National Geographic : 2003 Dec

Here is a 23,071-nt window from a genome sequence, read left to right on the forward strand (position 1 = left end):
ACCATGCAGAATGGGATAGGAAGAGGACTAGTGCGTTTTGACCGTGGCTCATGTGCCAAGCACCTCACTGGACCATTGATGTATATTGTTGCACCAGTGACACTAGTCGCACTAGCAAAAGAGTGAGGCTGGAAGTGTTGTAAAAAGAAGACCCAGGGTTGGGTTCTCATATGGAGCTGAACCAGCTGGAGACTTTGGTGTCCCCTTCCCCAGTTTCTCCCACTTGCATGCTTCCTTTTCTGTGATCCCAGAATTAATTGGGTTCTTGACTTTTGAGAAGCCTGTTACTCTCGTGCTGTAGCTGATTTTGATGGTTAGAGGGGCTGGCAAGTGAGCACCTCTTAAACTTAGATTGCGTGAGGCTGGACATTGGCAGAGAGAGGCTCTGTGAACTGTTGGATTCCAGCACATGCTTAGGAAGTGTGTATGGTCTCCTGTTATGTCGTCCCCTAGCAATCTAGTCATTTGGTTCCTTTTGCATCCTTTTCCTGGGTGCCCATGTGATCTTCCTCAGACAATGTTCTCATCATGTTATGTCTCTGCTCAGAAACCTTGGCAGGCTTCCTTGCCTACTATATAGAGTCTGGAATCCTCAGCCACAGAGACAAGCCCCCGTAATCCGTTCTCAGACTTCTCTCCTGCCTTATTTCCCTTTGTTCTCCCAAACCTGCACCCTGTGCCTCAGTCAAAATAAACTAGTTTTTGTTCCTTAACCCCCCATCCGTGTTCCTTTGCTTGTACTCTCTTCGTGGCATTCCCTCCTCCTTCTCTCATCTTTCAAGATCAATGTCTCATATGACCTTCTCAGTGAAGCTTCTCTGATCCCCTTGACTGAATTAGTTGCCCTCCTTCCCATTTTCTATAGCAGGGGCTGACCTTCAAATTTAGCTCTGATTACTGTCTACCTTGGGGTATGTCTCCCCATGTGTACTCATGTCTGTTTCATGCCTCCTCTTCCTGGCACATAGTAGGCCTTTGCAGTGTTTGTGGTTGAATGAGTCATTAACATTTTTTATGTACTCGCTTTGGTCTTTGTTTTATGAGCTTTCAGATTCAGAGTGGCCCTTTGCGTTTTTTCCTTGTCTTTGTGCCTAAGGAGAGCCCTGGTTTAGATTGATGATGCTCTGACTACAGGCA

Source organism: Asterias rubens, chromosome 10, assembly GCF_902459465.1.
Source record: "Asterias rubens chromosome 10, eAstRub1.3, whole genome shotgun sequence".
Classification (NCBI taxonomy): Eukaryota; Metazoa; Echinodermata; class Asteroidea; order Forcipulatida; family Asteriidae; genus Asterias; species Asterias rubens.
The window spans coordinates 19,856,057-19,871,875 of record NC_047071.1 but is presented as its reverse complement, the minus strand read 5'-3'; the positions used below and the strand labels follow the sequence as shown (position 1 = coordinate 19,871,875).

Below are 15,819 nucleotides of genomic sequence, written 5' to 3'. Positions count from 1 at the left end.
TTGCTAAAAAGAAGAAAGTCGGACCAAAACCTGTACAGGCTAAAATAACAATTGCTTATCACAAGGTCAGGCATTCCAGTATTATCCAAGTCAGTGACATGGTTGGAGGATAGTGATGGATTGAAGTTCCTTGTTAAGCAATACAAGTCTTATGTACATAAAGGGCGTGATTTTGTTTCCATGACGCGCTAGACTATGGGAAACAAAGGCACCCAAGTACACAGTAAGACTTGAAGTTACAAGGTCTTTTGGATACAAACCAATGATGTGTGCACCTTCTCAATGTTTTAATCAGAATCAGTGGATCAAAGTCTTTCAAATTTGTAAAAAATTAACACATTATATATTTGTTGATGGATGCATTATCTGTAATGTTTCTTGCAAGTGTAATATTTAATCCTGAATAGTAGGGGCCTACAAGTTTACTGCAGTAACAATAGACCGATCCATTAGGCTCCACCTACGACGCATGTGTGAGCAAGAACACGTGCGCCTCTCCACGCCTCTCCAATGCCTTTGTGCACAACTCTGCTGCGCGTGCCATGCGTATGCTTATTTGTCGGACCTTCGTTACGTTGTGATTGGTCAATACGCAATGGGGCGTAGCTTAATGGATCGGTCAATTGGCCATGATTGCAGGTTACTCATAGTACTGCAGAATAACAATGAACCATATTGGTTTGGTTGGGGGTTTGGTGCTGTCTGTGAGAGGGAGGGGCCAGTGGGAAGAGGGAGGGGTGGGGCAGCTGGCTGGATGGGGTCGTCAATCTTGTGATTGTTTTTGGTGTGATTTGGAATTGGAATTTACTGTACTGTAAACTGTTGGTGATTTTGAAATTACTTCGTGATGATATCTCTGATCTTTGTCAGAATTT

WICHITA, KANSAS applying sealant, and driving in rivets far from his command post. He pushes more buttons, and a different size drill instantly reports for duty. Being replaced by machines is one worry among many for Wichita's aviation workers. With the airline business hemorrhaging money since September 11, local aircraft plants have laid off about a quarter of their 45,000 employees. Relations between the company and labor unions have soured over the cutbacks, which some machinists blame on Boeing's out sourcing work to other companies and overseas. One night after work, several Boeing employees seek solace in a watering hole called Charlie's, a storefront bar and grill appointed with pool tables and airplane murals. David Bruce, a heavy-equipment operator, sits at the bar nursing a vodka on the rocks and striking out with the numbers on a lotto monitor. "I love Boeing," he says. "At least I used to. Now you always worry about job security. It's one thing to out source jobs to a local company. But they're sending work over to China for the cheap labor. I think it's un-American." (When asked to comment the next day, a Boeing spokesman responds that some nationalized airlines, like China's, require that the planes they buy be partly built in their own country.) The ups and downs come with the ter ritory in a city so dependent on a single industry. Growing up in Wichita, I witnessed the elation when Boeing won a fat contract, and the dejec tion when it lost one to an out-of-state competitor. Now it's a new, global ball game, with Boeing's chief competition coming from France - Toulouse, to be exact, home of Airbus. Recent scandals, budget and technical problems, and millions of dollars in lost contracts in Boeing's space and defense division have weakened the company and increased local anxiety, though Wichita may remain unscathed by these troubles. But not all the news is bleak. Boeing-Wichita does top secret weapons work for the U.S. military and performs periodic maintenance on Air Force One, antidotes to the mercurial private sector. The company is lengthening the 737-900 in response to Airbus's roomy model A321. Such sophisticated airliners have forebears in the collection of vintage planes displayed at the Kansas Aviation Museum, built in the 1930s as the Wichita Municipal Airport. Before coast-to-coast nonstop jet travel, the airport was a major pit stop between the coasts, offering locals glimpses of celebrities. Fred Astaire once delighted a crowd by dancing in the atrium while his plane refueled. Charles Lindbergh made the terminal a stop on his initial airmail route. Over the museum entrance, a bas-relief sculpture of Lindbergh's Spiritof St. Louis flies above ocean waves. At a condominium not far away, Beulah Barnes gets home every day around 4 p.m. She's 63, but her retirement date is now uncertain. Her son Brian-one of three sons who over the years have worked under the same roof with her-was laid off from his job as a sheet metal worker. "He just found out he's going to be the father of twin girls," says Beulah. "So I'll keep working and help him until he gets back on his feet." 0 A furry stress-buster named Gabby greets Beu lah when she gets home. More than 12,000 of her fellow aircraft workers in Wichita have been laid off since 9/11, a big blow even ina city accustomed to the ups and downs of a volatile Industry. Find more 67210 images along with field notes and resources at nationalgeo graphic.com/ngm/0312. Tell us why we should cover YOUR FAVORITE ZIP CODE at nationalgeographic .com/ngm/zipcode/0312.